Colleen awoke, heard Matthew screaming, and attempted to call 911. At that point, Church broke into her bedroom and grabbed his primary prey. Colleen broke free and ran from the room, but Church caught her and began repeatedly stabbing her. Colleen eventually again broke away and ran out of the house screaming. Church chased after her and caught her in the street, where he stabbed her several more times. Two neighbors heard the commotion. When they came to Colleen’s aid, Church fled.
The injured Matthew had managed to call 911, and police and ambulance crews arrived quickly. Because a neighbor mistakenly believed Church had run back into the Ritter home, police concentrated their search there while medics attended to Colleen. Officers found the bloodied Matthew in shock, huddled with his friend, who was unharmed. Colleen’s friend was also unscathed.
However, in the downstairs bedroom, police found the bloodied and lifeless bodies of Ray and Ruth Ann. Each had been stabbed multiple times.
Church, however, was nowhere to be found.
Instead of running back into the Ritter home, however, Church had run the 12 blocks to his own house and hastily packed his things. At approximately 5:45 a.m., while his mother was sleeping, he threw his belongings into her truck and fled.
Church was spotted the next day at a motel in the Wisconsin Dells. Two days later, he was seen back in Illinois, near Woodstock.
One month later, Church’s mother’s truck was found abandoned 2,000 miles away in Los Angeles. An area search turned up no trace of him.
Matthew sustained minor wounds and was released from the hospital the following day. Colleen was in critical condition, having been stabbed 22 times, mostly in the back of her head.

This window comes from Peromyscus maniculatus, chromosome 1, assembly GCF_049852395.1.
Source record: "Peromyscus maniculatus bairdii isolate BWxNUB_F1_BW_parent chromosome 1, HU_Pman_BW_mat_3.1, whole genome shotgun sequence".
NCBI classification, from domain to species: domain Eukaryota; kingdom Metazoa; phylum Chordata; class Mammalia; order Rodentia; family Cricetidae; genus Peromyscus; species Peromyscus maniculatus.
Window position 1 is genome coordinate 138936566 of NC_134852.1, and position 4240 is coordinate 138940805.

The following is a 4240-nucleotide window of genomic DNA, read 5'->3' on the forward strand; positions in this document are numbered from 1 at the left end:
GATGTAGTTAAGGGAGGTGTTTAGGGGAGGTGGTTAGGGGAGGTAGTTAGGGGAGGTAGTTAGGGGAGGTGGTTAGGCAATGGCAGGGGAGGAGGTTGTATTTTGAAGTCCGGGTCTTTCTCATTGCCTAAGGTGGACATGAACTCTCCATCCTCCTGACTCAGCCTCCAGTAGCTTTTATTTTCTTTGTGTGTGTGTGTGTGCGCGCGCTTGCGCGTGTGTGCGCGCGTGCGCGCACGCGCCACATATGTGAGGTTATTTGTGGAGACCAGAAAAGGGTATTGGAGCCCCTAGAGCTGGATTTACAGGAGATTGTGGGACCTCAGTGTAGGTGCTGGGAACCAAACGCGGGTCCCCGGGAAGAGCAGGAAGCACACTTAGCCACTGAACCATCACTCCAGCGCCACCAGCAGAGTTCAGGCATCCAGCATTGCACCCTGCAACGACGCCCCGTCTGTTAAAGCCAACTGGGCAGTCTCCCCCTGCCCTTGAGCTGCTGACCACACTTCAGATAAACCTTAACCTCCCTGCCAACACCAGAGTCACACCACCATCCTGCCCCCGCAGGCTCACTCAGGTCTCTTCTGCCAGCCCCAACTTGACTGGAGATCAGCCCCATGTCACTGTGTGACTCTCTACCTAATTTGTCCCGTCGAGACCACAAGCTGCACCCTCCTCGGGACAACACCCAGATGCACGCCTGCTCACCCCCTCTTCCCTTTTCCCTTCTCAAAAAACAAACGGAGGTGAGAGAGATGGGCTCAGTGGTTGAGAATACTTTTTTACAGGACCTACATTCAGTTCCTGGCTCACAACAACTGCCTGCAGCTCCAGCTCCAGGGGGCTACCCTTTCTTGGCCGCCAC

Colleen’s wounds prevented her from attending her parents’ funeral. As she lay in intensive care, her parents were laid to rest.
Doctors feared Colleen would be permanently blinded and suffer irreversible brain damage. Fortunately, and perhaps miraculously, something good came from the awful incident in Woodstock, Illinois. Colleen was released from the hospital after two months, having made a full recovery.
Rick Church successfully covered his tracks for three years before his luck ran out when he was captured in Salt Lake City, Utah, on November 13, 1991.
Living under the name Danny Carson, Church worked at a fast-food restaurant where he served an off-duty police officer who recognized his picture from a fugitive bulletin. He was arrested the following day.
At the time of Church’s capture, Colleen was engaged. Her dreams of shopping for dresses with her mom and having her dad walk her down the aisle would not happen. Church’s capture, however, was a good wedding present.
Colleen tied the knot in May of 1992, seven months after Church’s capture. Though the pain of losing her parents in such a brutal manner would always be with her, Colleen was relieved of a tremendous burden knowing her attacker could not return to harm her and that he would pay for his crimes with a life behind bars.
In July 1992, Richard Church pleaded guilty to the murders of Ray and Ruth Ann Ritter to avoid the death penalty. He was sentenced to life in prison without the possibility of parole.
Now 50-years-old, Church remains imprisoned in Dixon, Illinois. He still has a relatively youthful look. Perhaps a fellow inmate will make him his “church lady.”
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Ian Granstra is a writer and a native Iowan now living in Arkansas.Growing up, he enjoyed watching real-life crime shows and further researching the stories featured. He wrote about many of them on his personal Facebook page, and several people suggested he should start a group featuring his writings. Ian founded the Facebook group “Murders, Missing People and More Mysteries” in August of 2018 he writes about many cold cases. The group also features many current criminal cases in the news. When Ian isn’t writing, he enjoys exercising, traveling and collecting sports cards. He’s also a big animal lover (his Facebook nickname is “beagle lover.”)